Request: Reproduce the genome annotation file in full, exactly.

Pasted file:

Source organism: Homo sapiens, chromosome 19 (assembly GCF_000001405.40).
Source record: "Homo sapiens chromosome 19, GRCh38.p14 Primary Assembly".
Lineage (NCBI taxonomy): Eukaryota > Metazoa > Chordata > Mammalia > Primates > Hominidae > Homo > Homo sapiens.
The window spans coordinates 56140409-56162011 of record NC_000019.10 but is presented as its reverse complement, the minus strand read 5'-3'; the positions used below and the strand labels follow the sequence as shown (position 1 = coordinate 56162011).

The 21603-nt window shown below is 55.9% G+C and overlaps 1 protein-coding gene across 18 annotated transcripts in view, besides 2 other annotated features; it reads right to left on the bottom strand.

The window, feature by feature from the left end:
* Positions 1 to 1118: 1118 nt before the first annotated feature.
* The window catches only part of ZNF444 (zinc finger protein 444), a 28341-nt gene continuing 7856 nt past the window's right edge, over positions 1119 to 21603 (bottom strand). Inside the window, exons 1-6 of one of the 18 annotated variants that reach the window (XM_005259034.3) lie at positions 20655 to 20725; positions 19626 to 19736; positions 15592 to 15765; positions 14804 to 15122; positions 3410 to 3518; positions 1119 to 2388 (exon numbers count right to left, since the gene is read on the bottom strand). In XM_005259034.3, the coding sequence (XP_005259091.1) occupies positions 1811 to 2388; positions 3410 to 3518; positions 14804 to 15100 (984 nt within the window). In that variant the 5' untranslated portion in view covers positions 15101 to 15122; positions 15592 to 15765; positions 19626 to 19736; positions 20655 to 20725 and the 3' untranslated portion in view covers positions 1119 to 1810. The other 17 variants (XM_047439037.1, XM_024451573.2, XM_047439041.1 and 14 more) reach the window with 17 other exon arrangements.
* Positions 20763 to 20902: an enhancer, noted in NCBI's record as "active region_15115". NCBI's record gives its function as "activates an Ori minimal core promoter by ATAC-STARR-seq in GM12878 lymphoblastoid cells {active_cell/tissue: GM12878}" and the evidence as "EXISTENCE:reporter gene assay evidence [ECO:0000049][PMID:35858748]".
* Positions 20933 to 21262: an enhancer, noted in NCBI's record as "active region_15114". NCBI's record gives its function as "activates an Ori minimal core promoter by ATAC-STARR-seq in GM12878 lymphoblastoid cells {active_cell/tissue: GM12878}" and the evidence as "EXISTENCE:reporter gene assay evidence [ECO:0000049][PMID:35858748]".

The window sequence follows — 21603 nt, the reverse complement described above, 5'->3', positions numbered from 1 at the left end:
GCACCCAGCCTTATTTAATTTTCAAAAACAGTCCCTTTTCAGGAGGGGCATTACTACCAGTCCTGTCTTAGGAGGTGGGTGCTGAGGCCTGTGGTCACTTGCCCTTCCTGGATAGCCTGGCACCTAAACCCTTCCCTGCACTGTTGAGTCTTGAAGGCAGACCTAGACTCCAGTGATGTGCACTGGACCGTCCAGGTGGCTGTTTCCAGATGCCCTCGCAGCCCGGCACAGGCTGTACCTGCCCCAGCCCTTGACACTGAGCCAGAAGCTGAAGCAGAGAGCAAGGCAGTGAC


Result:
Source organism: Homo sapiens, chromosome 19 (assembly GCF_000001405.40).
Source record: "Homo sapiens chromosome 19, GRCh38.p14 Primary Assembly".
Lineage (NCBI taxonomy): Eukaryota > Metazoa > Chordata > Mammalia > Primates > Hominidae > Homo > Homo sapiens.
The window spans coordinates 56140409-56162011 of record NC_000019.10 but is presented as its reverse complement, the minus strand read 5'-3'; the positions used below and the strand labels follow the sequence as shown (position 1 = coordinate 56162011).

The 21603-nt window shown below is 55.9% G+C and overlaps 1 protein-coding gene across 18 annotated transcripts in view, besides 2 other annotated features; it reads right to left on the bottom strand.

The window, feature by feature from the left end:
* Positions 1 to 1118: 1118 nt before the first annotated feature.
* The window catches only part of ZNF444 (zinc finger protein 444), a 28341-nt gene continuing 7856 nt past the window's right edge, over positions 1119 to 21603 (bottom strand). Inside the window, exons 1-6 of one of the 18 annotated variants that reach the window (XM_005259034.3) lie at positions 20655 to 20725; positions 19626 to 19736; positions 15592 to 15765; positions 14804 to 15122; positions 3410 to 3518; positions 1119 to 2388 (exon numbers count right to left, since the gene is read on the bottom strand). In XM_005259034.3, the coding sequence (XP_005259091.1) occupies positions 1811 to 2388; positions 3410 to 3518; positions 14804 to 15100 (984 nt within the window). In that variant the 5' untranslated portion in view covers positions 15101 to 15122; positions 15592 to 15765; positions 19626 to 19736; positions 20655 to 20725 and the 3' untranslated portion in view covers positions 1119 to 1810. The other 17 variants (XM_047439037.1, XM_024451573.2, XM_047439041.1 and 14 more) reach the window with 17 other exon arrangements.
* Positions 20763 to 20902: an enhancer, noted in NCBI's record as "active region_15115". NCBI's record gives its function as "activates an Ori minimal core promoter by ATAC-STARR-seq in GM12878 lymphoblastoid cells {active_cell/tissue: GM12878}" and the evidence as "EXISTENCE:reporter gene assay evidence [ECO:0000049][PMID:35858748]".
* Positions 20933 to 21262: an enhancer, noted in NCBI's record as "active region_15114". NCBI's record gives its function as "activates an Ori minimal core promoter by ATAC-STARR-seq in GM12878 lymphoblastoid cells {active_cell/tissue: GM12878}" and the evidence as "EXISTENCE:reporter gene assay evidence [ECO:0000049][PMID:35858748]".

The window sequence follows — 21603 nt, the reverse complement described above, 5'->3', positions numbered from 1 at the left end:
GCACCCAGCCTTATTTAATTTTCAAAAACAGTCCCTTTTCAGGAGGGGCATTACTACCAGTCCTGTCTTAGGAGGTGGGTGCTGAGGCCTGTGGTCACTTGCCCTTCCTGGATAGCCTGGCACCTAAACCCTTCCCTGCACTGTTGAGTCTTGAAGGCAGACCTAGACTCCAGTGATGTGCACTGGACCGTCCAGGTGGCTGTTTCCAGATGCCCTCGCAGCCCGGCACAGGCTGTACCTGCCCCAGCCCTTGACACTGAGCCAGAAGCTGAAGCAGAGAGCAAGGCAGTGAC